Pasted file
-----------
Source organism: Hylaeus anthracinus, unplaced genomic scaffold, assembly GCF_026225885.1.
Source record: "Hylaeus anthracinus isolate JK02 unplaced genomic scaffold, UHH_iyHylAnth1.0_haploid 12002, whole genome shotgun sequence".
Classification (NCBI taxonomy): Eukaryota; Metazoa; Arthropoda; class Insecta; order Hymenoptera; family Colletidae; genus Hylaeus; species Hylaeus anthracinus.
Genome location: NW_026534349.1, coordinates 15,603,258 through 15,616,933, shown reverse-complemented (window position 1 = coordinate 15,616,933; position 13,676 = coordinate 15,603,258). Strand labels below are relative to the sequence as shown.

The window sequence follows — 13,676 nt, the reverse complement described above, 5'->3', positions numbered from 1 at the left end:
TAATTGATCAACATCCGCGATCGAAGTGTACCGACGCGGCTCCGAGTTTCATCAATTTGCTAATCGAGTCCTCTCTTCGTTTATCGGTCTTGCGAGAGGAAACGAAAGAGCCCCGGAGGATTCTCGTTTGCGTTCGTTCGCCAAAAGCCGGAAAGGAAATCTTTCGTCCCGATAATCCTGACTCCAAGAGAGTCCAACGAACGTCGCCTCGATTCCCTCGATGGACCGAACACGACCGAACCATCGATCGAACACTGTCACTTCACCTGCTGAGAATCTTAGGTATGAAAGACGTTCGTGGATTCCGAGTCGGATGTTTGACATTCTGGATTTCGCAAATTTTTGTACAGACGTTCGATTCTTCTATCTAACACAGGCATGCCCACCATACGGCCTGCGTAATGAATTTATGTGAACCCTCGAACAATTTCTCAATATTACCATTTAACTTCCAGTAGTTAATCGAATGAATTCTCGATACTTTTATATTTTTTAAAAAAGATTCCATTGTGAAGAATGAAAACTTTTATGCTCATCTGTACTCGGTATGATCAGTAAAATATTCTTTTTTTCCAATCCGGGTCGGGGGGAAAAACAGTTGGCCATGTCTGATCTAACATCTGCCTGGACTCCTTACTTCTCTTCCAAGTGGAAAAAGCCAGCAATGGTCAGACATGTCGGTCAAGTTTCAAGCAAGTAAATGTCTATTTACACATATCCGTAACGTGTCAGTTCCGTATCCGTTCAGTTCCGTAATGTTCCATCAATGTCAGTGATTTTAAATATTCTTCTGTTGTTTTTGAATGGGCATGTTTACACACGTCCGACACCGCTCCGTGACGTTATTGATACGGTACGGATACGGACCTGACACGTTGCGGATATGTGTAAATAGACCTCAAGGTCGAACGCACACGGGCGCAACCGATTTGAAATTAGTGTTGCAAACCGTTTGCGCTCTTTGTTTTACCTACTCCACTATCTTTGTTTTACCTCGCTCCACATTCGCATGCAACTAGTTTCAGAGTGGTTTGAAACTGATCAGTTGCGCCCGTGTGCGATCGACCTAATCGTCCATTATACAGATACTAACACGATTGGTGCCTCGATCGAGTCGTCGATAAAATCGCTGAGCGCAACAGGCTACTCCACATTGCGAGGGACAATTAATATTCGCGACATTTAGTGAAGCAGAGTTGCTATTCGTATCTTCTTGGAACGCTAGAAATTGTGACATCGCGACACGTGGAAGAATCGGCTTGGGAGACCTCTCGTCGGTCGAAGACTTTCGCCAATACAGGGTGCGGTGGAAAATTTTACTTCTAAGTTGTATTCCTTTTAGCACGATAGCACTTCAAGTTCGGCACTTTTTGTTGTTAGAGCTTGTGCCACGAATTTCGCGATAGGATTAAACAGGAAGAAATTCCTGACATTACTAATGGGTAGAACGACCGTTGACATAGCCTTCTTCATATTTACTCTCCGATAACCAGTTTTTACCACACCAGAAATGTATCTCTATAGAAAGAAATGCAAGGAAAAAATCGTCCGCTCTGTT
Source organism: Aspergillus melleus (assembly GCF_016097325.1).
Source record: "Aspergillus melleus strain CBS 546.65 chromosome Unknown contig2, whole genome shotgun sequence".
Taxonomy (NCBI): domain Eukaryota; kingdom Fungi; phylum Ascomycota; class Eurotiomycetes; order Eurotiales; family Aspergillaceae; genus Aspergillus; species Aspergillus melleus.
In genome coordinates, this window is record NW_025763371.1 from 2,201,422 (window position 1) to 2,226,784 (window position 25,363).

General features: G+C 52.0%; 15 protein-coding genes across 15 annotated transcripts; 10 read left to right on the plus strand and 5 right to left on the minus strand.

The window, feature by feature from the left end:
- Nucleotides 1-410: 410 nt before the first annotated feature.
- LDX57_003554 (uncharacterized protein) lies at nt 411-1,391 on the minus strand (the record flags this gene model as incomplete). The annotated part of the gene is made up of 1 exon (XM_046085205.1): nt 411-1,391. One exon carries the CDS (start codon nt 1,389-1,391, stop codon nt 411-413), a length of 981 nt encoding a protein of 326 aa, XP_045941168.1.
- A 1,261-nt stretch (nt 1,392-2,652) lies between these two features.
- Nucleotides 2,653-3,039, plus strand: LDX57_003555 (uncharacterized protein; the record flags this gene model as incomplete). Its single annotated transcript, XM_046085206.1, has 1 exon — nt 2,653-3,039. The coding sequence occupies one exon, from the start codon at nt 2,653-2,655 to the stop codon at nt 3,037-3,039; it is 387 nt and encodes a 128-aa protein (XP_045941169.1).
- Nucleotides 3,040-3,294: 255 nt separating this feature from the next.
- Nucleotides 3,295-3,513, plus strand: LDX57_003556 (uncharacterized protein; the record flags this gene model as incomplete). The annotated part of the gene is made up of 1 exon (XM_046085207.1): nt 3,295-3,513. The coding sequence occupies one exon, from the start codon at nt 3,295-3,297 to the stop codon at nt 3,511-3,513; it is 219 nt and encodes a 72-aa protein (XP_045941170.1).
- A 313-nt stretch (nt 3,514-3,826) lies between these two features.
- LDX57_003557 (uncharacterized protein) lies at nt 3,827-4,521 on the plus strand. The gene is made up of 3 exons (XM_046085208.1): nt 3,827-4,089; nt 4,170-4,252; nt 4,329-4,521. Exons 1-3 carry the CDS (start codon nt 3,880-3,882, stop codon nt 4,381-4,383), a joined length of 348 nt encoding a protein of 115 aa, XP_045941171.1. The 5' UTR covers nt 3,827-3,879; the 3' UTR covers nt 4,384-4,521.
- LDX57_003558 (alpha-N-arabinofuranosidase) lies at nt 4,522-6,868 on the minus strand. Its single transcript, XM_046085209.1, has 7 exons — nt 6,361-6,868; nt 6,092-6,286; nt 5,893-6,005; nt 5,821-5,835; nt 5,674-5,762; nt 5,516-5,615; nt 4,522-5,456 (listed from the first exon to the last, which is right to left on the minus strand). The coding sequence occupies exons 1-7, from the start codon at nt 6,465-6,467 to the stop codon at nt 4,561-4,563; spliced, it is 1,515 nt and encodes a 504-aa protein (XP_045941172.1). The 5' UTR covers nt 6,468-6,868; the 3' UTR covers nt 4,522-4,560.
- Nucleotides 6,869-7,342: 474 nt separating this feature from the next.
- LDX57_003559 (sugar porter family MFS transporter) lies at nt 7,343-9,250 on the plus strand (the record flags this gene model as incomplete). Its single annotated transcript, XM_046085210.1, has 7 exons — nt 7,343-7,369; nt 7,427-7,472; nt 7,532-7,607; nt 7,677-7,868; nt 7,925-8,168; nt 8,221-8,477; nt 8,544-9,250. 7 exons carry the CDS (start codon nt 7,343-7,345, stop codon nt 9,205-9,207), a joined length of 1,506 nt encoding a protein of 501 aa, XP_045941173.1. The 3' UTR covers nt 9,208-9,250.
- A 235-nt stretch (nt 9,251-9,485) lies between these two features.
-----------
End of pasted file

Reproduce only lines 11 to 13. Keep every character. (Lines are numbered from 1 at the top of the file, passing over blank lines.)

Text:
General features: G+C 52.0%; 15 protein-coding genes across 15 annotated transcripts; 10 read left to right on the plus strand and 5 right to left on the minus strand.

The window, feature by feature from the left end:
- Nucleotides 1-410: 410 nt before the first annotated feature.